However, it also noted that an 11% fall in the number of traffic police had to be halted, so that on-the-road enforcement could be increased, while penalties for speeding should be more harsh.

While vehicle type approval should be changed to include features that will make drivers more aware of 30mph speed limits, including the use of digital speedometers, the committee has gone one step further in saying how technology could cut accidents.

Members are calling for the Government to support the development of Intelligent Speed Adaption (ISA), an in-car system which 'knows' the local limit and stops drivers from exceeding it.

ISA can also respond to road conditions and limit drivers' speed according to weather or road type. The Committee recommended 'encouraging voluntary adoption by fleet managers and providing tax incentives to those that do and establishing a Europe-wide requirement that all new vehicles sold from 2013 should have an ISA capability'.

In all, the committee made 50 recommendations and conclusions that would drastically change the nature of motoring in the UK, ranging from new guidance for magistrates to changing the design of crash barriers.

But it is the report's demands on speed cameras that have received the most vocal reaction from motoring organisations.

A spokesman for the Association of British Drivers, which lambasted the Transport Select Committee as 'clueless', said: 'Right from the start cameras were hidden behind signs and bridges, in bushes and placed on safe roads with no accident history.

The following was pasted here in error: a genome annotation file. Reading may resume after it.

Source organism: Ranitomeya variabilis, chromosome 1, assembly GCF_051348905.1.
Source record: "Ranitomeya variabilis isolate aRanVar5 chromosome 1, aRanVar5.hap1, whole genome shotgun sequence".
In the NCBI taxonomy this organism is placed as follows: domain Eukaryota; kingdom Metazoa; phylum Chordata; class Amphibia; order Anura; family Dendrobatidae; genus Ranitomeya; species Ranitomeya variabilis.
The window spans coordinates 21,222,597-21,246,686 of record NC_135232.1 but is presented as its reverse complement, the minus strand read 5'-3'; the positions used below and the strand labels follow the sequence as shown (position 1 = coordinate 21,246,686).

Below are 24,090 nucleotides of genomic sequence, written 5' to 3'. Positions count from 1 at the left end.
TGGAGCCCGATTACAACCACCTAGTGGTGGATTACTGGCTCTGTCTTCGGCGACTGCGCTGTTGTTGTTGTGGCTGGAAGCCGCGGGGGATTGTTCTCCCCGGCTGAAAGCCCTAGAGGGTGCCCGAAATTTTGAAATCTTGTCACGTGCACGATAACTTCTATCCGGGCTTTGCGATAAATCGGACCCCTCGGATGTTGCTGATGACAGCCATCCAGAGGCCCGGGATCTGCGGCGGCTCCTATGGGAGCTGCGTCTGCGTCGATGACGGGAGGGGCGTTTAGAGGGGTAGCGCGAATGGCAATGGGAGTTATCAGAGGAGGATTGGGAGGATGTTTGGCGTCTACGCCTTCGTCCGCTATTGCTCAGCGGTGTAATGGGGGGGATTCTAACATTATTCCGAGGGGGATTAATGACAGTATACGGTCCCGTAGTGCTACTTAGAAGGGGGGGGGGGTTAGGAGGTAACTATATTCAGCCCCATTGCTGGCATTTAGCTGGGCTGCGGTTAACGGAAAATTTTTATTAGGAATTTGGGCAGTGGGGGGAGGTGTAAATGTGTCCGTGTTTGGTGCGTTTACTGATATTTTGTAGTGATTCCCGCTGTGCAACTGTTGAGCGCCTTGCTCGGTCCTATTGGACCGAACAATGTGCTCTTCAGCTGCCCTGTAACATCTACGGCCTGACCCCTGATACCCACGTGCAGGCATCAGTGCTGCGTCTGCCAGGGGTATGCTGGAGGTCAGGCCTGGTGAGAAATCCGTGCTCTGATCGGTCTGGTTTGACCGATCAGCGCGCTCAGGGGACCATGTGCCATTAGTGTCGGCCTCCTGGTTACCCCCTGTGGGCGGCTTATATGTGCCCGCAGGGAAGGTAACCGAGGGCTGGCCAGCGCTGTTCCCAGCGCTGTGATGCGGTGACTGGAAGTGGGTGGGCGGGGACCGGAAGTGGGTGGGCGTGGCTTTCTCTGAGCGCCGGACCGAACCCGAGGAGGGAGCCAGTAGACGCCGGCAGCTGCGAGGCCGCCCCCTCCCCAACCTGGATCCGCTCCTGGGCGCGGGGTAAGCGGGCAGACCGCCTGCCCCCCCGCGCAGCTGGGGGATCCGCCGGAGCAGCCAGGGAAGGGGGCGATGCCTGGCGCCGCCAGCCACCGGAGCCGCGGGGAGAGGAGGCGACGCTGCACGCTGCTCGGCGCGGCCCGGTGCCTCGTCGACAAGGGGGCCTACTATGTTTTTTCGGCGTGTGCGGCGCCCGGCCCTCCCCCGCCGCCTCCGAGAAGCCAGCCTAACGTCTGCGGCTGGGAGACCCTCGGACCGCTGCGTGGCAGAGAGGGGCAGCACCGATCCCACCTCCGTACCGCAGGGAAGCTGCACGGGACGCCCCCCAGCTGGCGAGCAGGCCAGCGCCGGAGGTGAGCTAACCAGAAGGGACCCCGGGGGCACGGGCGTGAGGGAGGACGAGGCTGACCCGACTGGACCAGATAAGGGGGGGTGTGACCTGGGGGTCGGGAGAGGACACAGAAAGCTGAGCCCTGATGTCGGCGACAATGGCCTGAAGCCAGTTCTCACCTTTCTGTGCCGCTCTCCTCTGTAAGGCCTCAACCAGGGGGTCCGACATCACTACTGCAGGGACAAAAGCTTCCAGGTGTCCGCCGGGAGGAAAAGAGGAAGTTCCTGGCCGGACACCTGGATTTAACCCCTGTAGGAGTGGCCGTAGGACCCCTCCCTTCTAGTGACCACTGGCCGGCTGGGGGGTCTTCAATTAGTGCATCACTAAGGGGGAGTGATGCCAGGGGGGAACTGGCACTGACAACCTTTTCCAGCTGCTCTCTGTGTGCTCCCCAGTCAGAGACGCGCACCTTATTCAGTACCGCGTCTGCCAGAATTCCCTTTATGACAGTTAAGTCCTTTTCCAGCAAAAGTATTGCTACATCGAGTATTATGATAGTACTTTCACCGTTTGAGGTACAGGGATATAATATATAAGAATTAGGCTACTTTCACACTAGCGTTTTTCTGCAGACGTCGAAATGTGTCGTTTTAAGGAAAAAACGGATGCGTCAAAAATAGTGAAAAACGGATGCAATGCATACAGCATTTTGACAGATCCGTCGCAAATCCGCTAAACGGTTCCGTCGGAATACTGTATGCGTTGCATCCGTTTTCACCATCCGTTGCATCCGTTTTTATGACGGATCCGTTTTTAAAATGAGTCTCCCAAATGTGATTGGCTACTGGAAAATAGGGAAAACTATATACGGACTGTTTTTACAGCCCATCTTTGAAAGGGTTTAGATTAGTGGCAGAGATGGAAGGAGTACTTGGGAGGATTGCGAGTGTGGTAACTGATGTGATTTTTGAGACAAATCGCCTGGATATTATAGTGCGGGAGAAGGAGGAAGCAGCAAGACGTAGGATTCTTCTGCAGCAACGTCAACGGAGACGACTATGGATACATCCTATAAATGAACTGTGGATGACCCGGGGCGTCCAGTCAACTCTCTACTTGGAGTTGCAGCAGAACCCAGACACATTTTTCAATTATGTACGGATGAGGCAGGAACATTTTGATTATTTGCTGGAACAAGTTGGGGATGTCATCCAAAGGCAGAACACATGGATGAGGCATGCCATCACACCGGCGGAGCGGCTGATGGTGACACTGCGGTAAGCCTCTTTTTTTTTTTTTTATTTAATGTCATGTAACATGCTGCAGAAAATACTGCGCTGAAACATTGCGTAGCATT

'The speed camera lobby has succeeded in hijacking the whole road safety debate, using cameras to enforce general speed reductions for social reasons rather than in specific safety-related situations. Meanwhile, much needed road engineering improvements have been shelved and driver training has been neglected.'

Mary Williams, chief executive of safety campaign organisation Brake, applauded the Select Committee's recommendations, adding: 'Computer or satellite controlled speed limiters are a fantastic idea. If we can put a man on the moon, then we can implement this technology and take away the question of drivers speeding.'

However, manufacturers have made it clear to Fleet News they are worried that they would be legally liable if such equipment failed and drivers were banned for speeding or caused an accident.

Mortality rates in the UK
Cause of death in thousands 1971 1981 1991 2000
All causes of which: 645 658 646 608
Cancer: 133 150 162 151
Heart disease: 213 223 198 156
Respiratory diseases 82 92 73 102
Road accidents 8 5 5 3
Other accidents 12 11 8 9
Source: National Office of Statistics

Road deaths
Year Killed Seriously injured
1996 3,598 44,499
1997 3,599 42,984
1998 3,421 40,834
1999 3,423 39,122
2000 3,409 38,155
Source: National Office of Statistics